Quiet steadiness defined Sakic's Hall of Fame career
It was an early fall night in Hartford, the opening night of the 72nd National Hockey League season. For Joe Sakic, it was the kind of night of which dreams are made.
Sakic, Quebec's rookie center with the wicked wrist shot, dressed in the smallish visitors' dressing room deep inside Hartford Civic Center shortly before darting out for warm-ups with butterflies in his stomach.
He went back in the dressing room and waited, still nervous and tense, for what seemed like an eternity. The ice was cleaned and fans settled into their seats -- to unknowingly watch the birth of a Hall of Fame career.
"Obviously you love winning and the championships, but I'll never forget lacing them up for my first career game," Sakic told NHL.com about what he remembers from Oct. 6, 1988. "I was so nervous before the game and going out for warm-ups. When I got my first shift I realized, 'You know what, I made it.'"
Sakic assisted on Anton Stastny's goal in the first period, the first of his 1,641 NHL points. Quebec won 5-2, the first of the 749 regular-season victories for Sakic's teams during the course of his 20 seasons in the NHL.
He went on to win the Stanley Cup twice, both with the Colorado Avalanche, in 1996 and 2001.
He went on to win the Hart Trophy, the Conn Smythe Trophy, the Lady Byng Trophy and the Lester B. Pearson Award.
He went on to play 1,378 regular-season games and 172 Stanley Cup Playoff games.
He went on to participate in 13 All-Star Games.
He played in three Olympics and won gold with Canada in 2002.
But when asked for the one memory that stands out above all else, Sakic immediately thought of his opening night in Hartford, where he took his first strides toward the Hall of Fame.
Sakic will be enshrined Nov. 12 along with fellow Class of 2012 members Adam Oates, Pavel Bure and Mats Sundin. Among the inductees, Sakic is the only one who scored more than 1,600 points and won the Stanley Cup.
"I've got nothing but admiration and respect for him," Hall of Famer Steve Yzerman told NHL.com. "I got to know him over the course of his career, played with him in World Cups and Olympics, and really liked the person. I enjoy being around him and really admire and always envied the way he played the game."
Envy, respect, admiration -- all three words followed Sakic throughout his playing career.
He became a model captain in the NHL, a role he held for 17 years. According to Joel Quenneville, Bob Hartley and Tony Granato -- who all coached Sakic at different times in his career -- he was also a model student of the game.
"It's like nothing was spectacular with him, just steady greatness," Quenneville told NHL.com. "It's under-the-radar, quiet, tremendously well-prepared, zero maintenance, smiles, do anything for the team, doesn't need attention or to be stroked. He's just the perfect pro, the perfect leader."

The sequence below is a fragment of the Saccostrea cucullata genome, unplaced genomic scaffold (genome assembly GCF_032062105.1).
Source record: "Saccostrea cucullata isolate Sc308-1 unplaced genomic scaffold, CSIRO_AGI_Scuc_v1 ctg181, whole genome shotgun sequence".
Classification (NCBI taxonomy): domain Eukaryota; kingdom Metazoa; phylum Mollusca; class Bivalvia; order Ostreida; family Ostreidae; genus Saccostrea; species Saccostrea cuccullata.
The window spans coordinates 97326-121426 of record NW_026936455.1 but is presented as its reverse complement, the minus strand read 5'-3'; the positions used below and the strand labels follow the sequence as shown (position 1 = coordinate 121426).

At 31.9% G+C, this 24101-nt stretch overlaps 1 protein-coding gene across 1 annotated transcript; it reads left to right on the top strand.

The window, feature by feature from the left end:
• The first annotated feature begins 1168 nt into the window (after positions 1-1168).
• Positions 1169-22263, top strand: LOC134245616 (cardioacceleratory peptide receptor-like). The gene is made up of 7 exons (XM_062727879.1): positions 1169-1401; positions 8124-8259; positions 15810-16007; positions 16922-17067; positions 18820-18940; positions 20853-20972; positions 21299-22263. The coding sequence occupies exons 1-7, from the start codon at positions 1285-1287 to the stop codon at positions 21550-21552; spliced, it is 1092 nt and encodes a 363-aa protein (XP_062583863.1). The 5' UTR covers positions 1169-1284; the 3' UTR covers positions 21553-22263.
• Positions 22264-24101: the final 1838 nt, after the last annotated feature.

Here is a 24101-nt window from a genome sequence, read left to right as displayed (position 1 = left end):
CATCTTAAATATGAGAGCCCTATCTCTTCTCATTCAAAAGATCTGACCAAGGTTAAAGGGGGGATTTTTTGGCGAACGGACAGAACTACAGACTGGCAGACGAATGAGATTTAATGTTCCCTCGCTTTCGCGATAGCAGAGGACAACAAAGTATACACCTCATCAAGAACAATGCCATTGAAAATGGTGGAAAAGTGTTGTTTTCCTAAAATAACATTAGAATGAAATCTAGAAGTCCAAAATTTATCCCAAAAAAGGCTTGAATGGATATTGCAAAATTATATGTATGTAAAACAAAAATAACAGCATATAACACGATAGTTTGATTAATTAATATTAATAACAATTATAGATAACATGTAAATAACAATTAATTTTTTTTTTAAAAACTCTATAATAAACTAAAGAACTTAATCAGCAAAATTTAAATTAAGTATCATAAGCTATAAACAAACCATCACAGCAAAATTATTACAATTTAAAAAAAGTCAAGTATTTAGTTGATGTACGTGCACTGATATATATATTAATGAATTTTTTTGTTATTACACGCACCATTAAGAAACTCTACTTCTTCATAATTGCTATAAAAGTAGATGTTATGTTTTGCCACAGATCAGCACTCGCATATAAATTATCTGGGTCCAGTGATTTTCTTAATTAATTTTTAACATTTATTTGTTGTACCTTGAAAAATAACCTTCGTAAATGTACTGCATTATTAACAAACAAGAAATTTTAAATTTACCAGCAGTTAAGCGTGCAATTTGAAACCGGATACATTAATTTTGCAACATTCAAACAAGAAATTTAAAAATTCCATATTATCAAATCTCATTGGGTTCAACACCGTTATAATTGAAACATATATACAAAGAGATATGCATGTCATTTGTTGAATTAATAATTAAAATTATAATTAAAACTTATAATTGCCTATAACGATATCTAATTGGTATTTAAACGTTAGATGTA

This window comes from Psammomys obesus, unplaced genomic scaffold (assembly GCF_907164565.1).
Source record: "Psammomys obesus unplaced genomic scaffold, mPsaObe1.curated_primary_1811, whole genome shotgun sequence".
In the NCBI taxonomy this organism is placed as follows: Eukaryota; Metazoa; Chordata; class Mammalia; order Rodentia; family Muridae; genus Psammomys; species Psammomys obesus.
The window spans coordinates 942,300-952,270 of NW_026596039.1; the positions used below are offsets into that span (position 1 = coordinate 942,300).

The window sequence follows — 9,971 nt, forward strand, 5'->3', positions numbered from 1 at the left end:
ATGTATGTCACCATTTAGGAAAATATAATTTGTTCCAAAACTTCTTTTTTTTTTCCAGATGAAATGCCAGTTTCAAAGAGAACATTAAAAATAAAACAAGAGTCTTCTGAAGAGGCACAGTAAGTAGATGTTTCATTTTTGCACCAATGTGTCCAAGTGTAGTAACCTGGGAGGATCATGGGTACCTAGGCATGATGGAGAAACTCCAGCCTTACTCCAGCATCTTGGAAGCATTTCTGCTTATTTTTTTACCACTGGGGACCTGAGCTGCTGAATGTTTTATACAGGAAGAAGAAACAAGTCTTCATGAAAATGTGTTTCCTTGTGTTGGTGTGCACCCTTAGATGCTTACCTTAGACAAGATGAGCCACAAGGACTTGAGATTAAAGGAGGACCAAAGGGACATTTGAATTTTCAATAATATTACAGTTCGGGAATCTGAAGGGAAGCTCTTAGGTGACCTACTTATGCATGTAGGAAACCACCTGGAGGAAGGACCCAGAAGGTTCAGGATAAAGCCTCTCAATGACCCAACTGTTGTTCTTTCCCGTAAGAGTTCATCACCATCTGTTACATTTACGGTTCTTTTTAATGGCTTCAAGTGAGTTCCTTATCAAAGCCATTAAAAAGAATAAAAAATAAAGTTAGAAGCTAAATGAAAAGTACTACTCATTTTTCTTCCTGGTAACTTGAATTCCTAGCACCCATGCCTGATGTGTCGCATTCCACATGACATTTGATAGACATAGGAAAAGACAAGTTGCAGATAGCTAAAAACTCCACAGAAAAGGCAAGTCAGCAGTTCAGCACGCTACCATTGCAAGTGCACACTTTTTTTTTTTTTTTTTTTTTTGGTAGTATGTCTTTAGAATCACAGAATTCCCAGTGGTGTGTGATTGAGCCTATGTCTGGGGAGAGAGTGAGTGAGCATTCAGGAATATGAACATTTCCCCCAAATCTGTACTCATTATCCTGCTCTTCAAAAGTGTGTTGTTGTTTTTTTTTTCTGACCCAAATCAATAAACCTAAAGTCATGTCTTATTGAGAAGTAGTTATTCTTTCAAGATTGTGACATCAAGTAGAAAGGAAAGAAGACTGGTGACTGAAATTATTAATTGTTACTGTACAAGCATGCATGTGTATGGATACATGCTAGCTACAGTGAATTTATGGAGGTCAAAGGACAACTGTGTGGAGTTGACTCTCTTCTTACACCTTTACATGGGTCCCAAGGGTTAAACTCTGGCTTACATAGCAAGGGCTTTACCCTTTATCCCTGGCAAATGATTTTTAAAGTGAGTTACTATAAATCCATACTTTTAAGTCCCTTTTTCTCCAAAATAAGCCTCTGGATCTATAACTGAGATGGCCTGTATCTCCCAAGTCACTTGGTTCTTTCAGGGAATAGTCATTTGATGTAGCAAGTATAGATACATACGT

After spending the first seven seasons of his NHL career in Quebec, Sakic still hasn't forgotten the life-changing phone calls he received, first from former Nordiques president Marcel Aubut then from former Quebec general manager and current Avalanche president Pierre Lacroix, in the summer of 1995.
He was told the Nordiques were moving to Denver.
"It was tough," Sakic said. "I played [in Quebec] for seven years and it was great. What a great hockey market. And we finally got that team that we felt very, very strongly about. When you hear you're moving there is a little bit of a shock, but then we came here [to Denver] as a team to look around and we realized this is a great city. The excitement of a new city and a new year was starting to build."
It came to a crescendo less than a year later when the Avalanche won the Stanley Cup for the first time with a four-game sweep of the Florida Panthers.
Sakic won the Conn Smythe Trophy after finishing with a League-high 18 goals and 34 points in 22 playoff games. That was after he scored 120 points -- third-most in the League -- in 82 regular-season games.
"First of all, just holding the Cup, it's hard to explain," Sakic said. "Obviously it's excitement, but I think for me it was also relief, like, 'Oh, I finally did it.'"
Quenneville, an assistant coach for that Avalanche team, remembers what Sakic was like after the Cup-clinching game.
"There was a lot of satisfaction there. He was very proud, excited," Quenneville said. "It's almost like he was just really happy for his teammates. Joe didn't really express a lot of his feelings. He would smile and you knew there was a lot of satisfaction and excitement, but he didn't really demonstrate it like a lot of people will. That's Joe. He's a cool guy."
Sakic similarly was cool five years later, when he again accepted the Stanley Cup from NHL Commissioner Gary Bettman, but this time quickly passed it to retiring legend Ray Bourque, a champion for the only time in his Hall of Fame career.